2017-05-18 / Opinion

Pray for rain

You know what they say: Don’t talk about the weather unless you want it to happen to you.

Remember “The Perfect Storm,” based on a true story, the one that sunk the Andrea Gail out of Gloucester, Mass., with all hands, including George Clooney?

I’ll bet some hapless sailor said, “I hope we don’t have a storm,” or “It’s not gonna blow.” And sure enough the thing blew up and sent those fishermen to their deep graves in the howling Atlantic, while their families stood ashore and stared helplessly out to sea.

When you’re into “weather modification rituals” as the anthropologists call it — the scientists who need a good stiff belt of something more serious than water so they can talk straight — that’s how you think. You begin to ignore science and reason in favor of any damn thing that will work.

Let me confess right here: I am now fully engaged in a weather modification ritual, also known as a “commentary,” a “rain dance,” or a “prayer,”

I’ll bet it won’t rain.

There’s no rain — that only falls mainly on the plain. In Spain.

Rain, rain, go away and come again some other day.

Lord, please let it rain.

That’s just a start. You can join me if you wish; if we talk about rain all the time, maybe it will. It’s crazy, I know, but my shallow well’s about to run dry and even the palmettos and pines look like they want to die. The figures will tell you why.

From east to west in the Sunshine State — from Palm Beach to the City of Palms, starting at the beginning of 2017 — somebody forgot to turn on the rain valve. A year earlier somebody forgot to shut it off. In January 2016, almost 13 inches of rain fell on some places, beating the 1991 record of 7.95 by five full inches. The average rainfall in this part of the world, by the way, is 1.93 inches in January and something in the vicinity of 60 inches year-round, about 75 percent of it falling in the summer between May and September.

But this year, in January, we might as well have pitched a tent in North Africa somewhere.

According to U.S. climate data at one weather station on the southwest coast, the rainfall was just over a half-inch, at .51, in January. In February it rained like hell, dropping .58 inches on the parched earth. And in March? Oh, Lord. The skies opened and almost nothing came out: .09 inches fell.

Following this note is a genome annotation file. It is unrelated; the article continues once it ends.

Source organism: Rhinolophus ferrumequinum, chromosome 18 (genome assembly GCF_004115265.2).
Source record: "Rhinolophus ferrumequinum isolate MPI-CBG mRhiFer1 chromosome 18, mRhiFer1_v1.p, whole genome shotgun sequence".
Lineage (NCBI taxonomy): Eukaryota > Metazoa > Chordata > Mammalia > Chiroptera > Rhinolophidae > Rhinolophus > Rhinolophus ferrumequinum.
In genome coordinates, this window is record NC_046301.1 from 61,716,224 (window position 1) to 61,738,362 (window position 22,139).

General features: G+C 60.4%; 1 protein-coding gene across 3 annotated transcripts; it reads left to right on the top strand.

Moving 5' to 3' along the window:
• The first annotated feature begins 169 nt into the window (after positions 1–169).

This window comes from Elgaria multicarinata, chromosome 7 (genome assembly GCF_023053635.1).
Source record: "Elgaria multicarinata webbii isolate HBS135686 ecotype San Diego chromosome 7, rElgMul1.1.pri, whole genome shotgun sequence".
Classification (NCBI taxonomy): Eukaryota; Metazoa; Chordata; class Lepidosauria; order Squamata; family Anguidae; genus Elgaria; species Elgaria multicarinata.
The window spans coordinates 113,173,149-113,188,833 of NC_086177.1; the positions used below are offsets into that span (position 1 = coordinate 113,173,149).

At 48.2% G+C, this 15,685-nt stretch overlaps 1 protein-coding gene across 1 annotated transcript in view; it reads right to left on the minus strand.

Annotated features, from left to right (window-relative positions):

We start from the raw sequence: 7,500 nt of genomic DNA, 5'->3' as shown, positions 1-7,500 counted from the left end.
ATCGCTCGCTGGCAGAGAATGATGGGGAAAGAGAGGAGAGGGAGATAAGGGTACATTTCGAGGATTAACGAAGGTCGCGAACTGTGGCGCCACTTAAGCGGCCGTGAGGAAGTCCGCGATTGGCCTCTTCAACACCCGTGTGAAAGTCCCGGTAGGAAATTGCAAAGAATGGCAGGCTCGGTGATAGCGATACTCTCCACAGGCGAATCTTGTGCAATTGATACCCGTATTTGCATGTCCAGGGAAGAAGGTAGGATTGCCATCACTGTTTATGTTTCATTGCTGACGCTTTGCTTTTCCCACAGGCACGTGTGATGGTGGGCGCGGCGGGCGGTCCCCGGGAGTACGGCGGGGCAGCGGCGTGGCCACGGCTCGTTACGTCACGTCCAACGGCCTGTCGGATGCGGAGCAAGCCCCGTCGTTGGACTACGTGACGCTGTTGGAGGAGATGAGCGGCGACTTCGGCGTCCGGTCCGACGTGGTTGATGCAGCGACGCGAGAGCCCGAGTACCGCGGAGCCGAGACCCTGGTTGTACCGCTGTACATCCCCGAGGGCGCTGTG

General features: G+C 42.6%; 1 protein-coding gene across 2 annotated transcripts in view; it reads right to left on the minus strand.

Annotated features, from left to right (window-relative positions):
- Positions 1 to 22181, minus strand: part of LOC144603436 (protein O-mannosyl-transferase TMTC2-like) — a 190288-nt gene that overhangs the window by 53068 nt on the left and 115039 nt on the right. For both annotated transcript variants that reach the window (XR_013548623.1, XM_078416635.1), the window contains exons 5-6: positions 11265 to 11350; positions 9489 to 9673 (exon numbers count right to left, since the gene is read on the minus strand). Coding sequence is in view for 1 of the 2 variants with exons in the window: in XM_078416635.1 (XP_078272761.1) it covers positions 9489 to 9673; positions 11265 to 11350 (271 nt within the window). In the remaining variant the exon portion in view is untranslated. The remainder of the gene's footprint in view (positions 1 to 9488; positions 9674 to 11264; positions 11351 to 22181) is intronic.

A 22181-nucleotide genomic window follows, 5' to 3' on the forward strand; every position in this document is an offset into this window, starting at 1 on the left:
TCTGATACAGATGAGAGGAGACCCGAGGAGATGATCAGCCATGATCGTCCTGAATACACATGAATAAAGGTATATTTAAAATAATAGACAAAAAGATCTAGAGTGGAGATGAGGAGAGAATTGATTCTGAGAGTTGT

Parts of the Sahara Desert receive more rain than that — as much as four inches of rain per year, or .33 inches a month, on average.

You can draw this conclusion: It would take almost four years — three years and eight months by my parched calculations — for four inches of rain to fall on Florida if the March rates continue.

This is mid-May, now, and I haven’t seen any rain in many days.

You probably see why all of us need to start talking about rain. Not just me. It amounts to this:

FLORIDA IS NOW DRIER THAN THE SAHARA DESERT! (Not the Libyan part, but never mind that.)

Start dancing. Start praying. Shake your fist. Something.

I’ll start singing Doc Watson songs, beginning with “Deep River Blues” as the late flat-pickin’ folk singer from North Carolina called this one:

“Let it rain, let it pour, let it rain a whole lot more/ ’Cause I got them deep river blues,/ Let the rain drive right on, let the waves sweep along/ ’Cause I got them deep river blues.”

Is all this the result of climate change?

That’s another subject. Right now, we’re just trying to make it rain, like the Osage and Quapaw Indians of Missouri and Arkansas once did when they danced for money or trade.

The Indians understood weather patterns, apparently — they’d been watching them for thousands of years, after all. So for pay, whenever they figured rain would fall and the newcomers needed it, they’d dance for settlers.

The Zuni Indians down in the southwest, meanwhile, danced adorned with feathers and turquoise, the feathers to bring wind and the turquoise to transport water from the heavens.

Maybe it worked, and maybe I’ll try it.

Or I might try praying, which is how I’ve always read the anonymous 800-year-old poem, graphically designed (and shown here) by the late, Kansas-based calligrapher Eva Williams, the mother of Florida Weekly writer Evan Williams.

On all counts — rain or love (and perhaps rain is love) — it’s the most beautiful dance for rain I’ve ever seen, heard sung or prayed.

May the small rain fall. ¦

Return to top